‘Winter is here’: Chess champion Kasparov warns war in Ukraine is a test for democracies


FULTON, Mo. — The invasion of Ukraine has awakened free nations to the threat posed by Russia and Vladimir Putin, but whether they will maintain that resistance to dictators is an open question, the former champion of the country said Friday. chess world Garry Kasparov during a speech at Westminster College. .

On the Missouri campus where Winston Churchill warned in 1946 that the Soviet Union was consolidating its hold on Eastern Europe behind an “iron curtain,” Kasparov said it was time again to confront the evil of authoritarianism.

Churchill’s speech, “The Sinews of Peace,” helped inspire President Harry Truman’s policies of containment and the creation of NATO. Kasparov, a longtime critic of Putin, said a “grand alliance” of democracies can show dictators that freedom, not profits, will define their future relationship.

In 2015, Kasparov wrote a book called “Winter is Coming” warning that the weak international response to Russia’s invasion of Crimea would embolden Putin.

“Today there is a clear and present danger,” Kasparov said. “Winter has arrived. It is still unclear if the free world is willing and able to meet this challenge.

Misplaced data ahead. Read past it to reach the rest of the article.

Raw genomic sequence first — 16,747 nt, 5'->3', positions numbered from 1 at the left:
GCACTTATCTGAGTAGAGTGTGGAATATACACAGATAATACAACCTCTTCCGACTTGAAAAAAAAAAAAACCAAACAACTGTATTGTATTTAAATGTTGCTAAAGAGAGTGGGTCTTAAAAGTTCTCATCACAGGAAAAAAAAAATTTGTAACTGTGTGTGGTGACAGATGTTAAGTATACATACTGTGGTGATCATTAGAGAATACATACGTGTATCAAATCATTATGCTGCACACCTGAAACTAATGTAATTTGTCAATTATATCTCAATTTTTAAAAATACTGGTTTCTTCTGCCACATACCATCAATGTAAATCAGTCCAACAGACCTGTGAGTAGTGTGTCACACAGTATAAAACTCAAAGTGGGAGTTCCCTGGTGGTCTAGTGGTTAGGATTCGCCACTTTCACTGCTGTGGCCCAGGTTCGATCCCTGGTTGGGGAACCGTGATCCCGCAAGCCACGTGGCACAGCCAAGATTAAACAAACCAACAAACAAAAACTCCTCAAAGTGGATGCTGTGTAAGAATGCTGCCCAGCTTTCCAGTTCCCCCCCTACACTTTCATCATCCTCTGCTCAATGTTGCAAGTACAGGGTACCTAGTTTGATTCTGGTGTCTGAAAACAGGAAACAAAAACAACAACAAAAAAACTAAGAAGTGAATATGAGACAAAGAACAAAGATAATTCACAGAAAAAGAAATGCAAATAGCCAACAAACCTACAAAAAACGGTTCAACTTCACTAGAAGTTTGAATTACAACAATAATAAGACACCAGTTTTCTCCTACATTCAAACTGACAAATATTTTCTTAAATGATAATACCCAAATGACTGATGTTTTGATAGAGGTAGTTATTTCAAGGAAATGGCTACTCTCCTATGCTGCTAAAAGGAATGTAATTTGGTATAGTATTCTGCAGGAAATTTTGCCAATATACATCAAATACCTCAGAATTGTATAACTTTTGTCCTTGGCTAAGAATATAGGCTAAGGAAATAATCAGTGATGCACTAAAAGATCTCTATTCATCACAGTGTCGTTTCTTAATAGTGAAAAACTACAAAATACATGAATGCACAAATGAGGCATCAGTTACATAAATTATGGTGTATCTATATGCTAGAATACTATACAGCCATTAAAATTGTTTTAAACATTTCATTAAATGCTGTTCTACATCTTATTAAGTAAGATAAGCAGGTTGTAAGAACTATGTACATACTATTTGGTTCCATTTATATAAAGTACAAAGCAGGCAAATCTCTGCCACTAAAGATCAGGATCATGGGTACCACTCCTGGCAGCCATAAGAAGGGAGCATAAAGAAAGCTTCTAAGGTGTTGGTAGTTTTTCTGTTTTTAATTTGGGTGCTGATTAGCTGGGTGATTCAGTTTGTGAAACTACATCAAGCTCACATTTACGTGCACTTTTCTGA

Kasparov, who left Russia in 2013 as his political activity made life there increasingly uncertain, made the remarks while giving the Enid and R. Crosby Kemper lecture at the Westminster-sponsored 39th International Churchill Lecture. He gave his half-hour speech in the restored church of St. Mary the Virgin, Aldermanbury, which was bombed in London by the Nazis during World War II and moved to Fulton to house the National Churchill Museum.

Garry Kasparov delivers a speech on the aftermath of Putin’s aggression against Ukraine Friday, Oct. 7, 2022 inside St. Mary’s Aldermanbury at the National Churchill Museum at Westminster College in Fulton, Mo. Madeline Carter/Missouri Independent

At the start of his speech, Kasparov recognized other dissidents accompanying him who are fighting for freedom in their home countries, including Syria, Venezuela and Iran.

In Iran, women have taken to the streets to protest against strict Islamic controls on their lives.

Russians should be on the streets to protest Putin, Kasparov said.

“If only Russian men were as brave as Iranian women,” he said.

Kasparov grew up under communism in the Soviet Union and became the youngest world chess champion in 1985 at the age of 22. He was the highest rated player in the world when he retired in 2005.

He entered politics after the fall of the Soviet Union in 1991.

“It was a glorious day, a day of celebration and a huge step forward for global freedom,” Kasparov said. “The problem was the next day.”

Unlike Churchill and President Harry Truman, who brought Churchill to his home country for the 1946 speech, world leaders did not act to preserve the freedom won at the end of the Cold War, he said. he declares.

“In 1991, unlike 1946, we had managers instead of leaders,” Kasparov said.

He’s been warning about Putin’s rise since 2001, Kasparov said. But Western Europe and the United States were more interested in housing, seeking profit from Russia’s revived economy and ignoring growing repression.